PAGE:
Public planning of major war crimes
John M Cox
coxj at email.unc.edu
Sun Jan 26 09:54:07 MST 2003
(Unless I'm mistaken, the targetting of electrical and water supplies of
urban centers, among other things described in this article, constitute
war crimes -- unless you happen to be immune from prosecution, that is):
Iraq Faces Massive U.S. Missile Barrage
WASHINGTON, Jan. 24, 2003
CBS) They're calling it "A-Day," A as in airstrikes
so devastating they would leave Saddam's soldiers
unable or unwilling to fight.
If the Pentagon sticks to its current war plan, one
day in March (?) the Air Force and Navy will launch
between 300 and 400 cruise missiles at targets in
Iraq. As CBS News Correspondent David Martin reports,
this is more than number that were launched during the
entire 40 days of the first Gulf War.
On the second day, the plan calls for launching
another 300 to 400 cruise missiles.
"There will not be a safe place in Baghdad," said one
Pentagon official who has been briefed on the plan.
"The sheer size of this has never been seen before,
never been contemplated before," the official said.
The battle plan is based on a concept developed at
the National Defense University. It's called "Shock
and Awe" and it focuses on the psychological
destruction of the enemy's will to fight rather than
the physical destruction of his military forces.
"We want them to quit. We want them not to fight,"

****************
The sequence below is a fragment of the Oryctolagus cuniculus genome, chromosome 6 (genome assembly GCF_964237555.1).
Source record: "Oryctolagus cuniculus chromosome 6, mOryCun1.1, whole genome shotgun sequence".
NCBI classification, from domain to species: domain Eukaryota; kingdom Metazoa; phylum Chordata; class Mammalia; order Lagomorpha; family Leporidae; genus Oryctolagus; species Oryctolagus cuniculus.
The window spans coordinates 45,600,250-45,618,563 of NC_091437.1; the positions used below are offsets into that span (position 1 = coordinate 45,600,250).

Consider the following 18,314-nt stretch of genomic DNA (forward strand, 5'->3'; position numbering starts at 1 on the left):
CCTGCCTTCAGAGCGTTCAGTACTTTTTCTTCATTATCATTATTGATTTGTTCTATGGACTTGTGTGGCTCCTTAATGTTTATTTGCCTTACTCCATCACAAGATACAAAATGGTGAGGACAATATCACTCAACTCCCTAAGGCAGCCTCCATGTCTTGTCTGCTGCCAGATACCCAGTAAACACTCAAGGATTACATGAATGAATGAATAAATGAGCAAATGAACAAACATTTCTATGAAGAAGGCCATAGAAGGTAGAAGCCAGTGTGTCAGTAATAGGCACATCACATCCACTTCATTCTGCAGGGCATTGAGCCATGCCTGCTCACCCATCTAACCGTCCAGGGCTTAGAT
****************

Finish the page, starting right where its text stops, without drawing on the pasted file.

says Harlan Ullman, one of the authors of the Shock
and Awe concept which relies on large numbers of
precision guided weapons.
"So that you have this simultaneous effect, rather
like the nuclear weapons at Hiroshima, not taking days
or weeks but in minutes," says Ullman.
In the first Gulf War, 10 percent of the weapons were precision guided. In
this war 80 percent will be precision guided.
The Air Force has stockpiled 6,000 of these guidance
kits in the Persian Gulf to convert ordinary dumb
bombs into satellite-guided bombs, a weapon that
didn't exist in the first war.
"You're sitting in Baghdad and all of a sudden you're
the general and 30 of your division headquarters have
been wiped out. You also take the city down. By that I
mean you get rid of their power, water. In 2,3,4,5
days they are physically, emotionally and
psychologically exhausted," Ullman tells Martin.
Last time, an armored armada swept into Kuwait and
destroyed Saddam's elite republican guard divisions in
the largest tank battle since the World War II. This
time, the target is not the Iraqi army but the Iraqi leadership, and the
battle plan is designed to bypass Iraqi divisions whenever possible.
If Shock and Awe works, there won't be a ground war.
Not everybody in the Bush Administration thinks Shock
and Awe will work. One senior official called it a
bunch of bull, but confirmed it is the concept on
which the war plan is based.
Last year, in Operation Anaconda in Afghanistan, the
U.S. was badly surprised by the willingness of al
Qaeda to fight to the death. If the Iraqis fight, the
U.S. would have to throw in reinforcements and win the
old fashioned way by crushing the republican guards,
and that would mean more casualties on both sides.
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